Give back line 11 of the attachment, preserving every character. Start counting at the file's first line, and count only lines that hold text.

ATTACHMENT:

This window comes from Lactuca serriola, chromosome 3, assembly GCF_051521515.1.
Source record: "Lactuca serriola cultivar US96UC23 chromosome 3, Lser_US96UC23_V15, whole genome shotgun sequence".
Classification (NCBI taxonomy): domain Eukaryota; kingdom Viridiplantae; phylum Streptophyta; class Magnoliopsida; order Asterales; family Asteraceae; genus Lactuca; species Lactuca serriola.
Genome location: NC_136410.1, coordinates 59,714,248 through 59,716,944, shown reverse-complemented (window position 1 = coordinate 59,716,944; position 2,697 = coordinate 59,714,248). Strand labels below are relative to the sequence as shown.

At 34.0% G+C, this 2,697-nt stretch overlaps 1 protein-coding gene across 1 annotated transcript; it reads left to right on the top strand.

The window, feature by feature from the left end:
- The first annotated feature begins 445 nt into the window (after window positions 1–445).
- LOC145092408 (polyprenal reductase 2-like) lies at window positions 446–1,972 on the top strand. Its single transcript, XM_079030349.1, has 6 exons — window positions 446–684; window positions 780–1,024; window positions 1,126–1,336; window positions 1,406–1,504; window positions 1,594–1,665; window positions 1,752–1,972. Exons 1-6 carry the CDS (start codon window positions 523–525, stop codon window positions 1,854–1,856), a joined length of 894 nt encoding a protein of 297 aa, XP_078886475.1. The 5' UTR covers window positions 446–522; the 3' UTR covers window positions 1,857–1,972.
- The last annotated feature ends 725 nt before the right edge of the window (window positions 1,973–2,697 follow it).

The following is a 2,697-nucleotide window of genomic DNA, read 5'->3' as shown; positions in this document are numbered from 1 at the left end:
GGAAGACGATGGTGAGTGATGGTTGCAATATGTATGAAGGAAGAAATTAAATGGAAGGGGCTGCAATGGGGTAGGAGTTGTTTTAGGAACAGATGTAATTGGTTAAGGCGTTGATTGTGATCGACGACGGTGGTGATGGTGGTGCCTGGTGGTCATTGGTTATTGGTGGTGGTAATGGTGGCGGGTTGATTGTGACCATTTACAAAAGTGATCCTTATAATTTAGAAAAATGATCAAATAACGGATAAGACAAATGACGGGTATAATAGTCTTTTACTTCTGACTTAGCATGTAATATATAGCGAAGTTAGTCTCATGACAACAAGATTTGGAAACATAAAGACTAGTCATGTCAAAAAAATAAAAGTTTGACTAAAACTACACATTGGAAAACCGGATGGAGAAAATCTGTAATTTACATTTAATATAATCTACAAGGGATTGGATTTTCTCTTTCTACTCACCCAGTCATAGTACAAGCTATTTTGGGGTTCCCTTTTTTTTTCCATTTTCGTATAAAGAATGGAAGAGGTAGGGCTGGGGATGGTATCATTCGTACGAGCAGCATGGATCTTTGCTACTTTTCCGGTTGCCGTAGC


GGAAGACGATGGTGAGTGATGGTTGCAATATGTATGAAGGAAGAAATTAAATGGAAGGGGCTGCAATGGGGTAGGAGTTGTTTTAGGAACAGATGTAATTGGTTAAGGCGTTGATTGTGATCGACGACGGTGGTGATGGTGGTGCCTGGTGGTCATTGGTTATTGGTGGTGGTAATGGTGGCGGGTTGATTGTGACCATTTACAAAAGTGATCCTTATAATTTAGAAAAATGATCAAATAACGGATAAGACAAATGACGGGTATAATAGTCTTTTACTTCTGACTTAGCATGTAATATATAGCGAAGTTAGTCTCATGACAACAAGATTTGGAAACATAAAGACTAGTCATGTCAAAAAAATAAAAGTTTGACTAAAACTACACATTGGAAAACCGGATGGAGAAAATCTGTAATTTACATTTAATATAATCTACAAGGGATTGGATTTTCTCTTTCTACTCACCCAGTCATAGTACAAGCTATTTTGGGGTTCCCTTTTTTTTTCCATTTTCGTATAAAGAATGGAAGAGGTAGGGCTGGGGATGGTATCATTCGTACGAGCAGCATGGATCTTTGCTACTTTTCCGGTTGCCGTAGC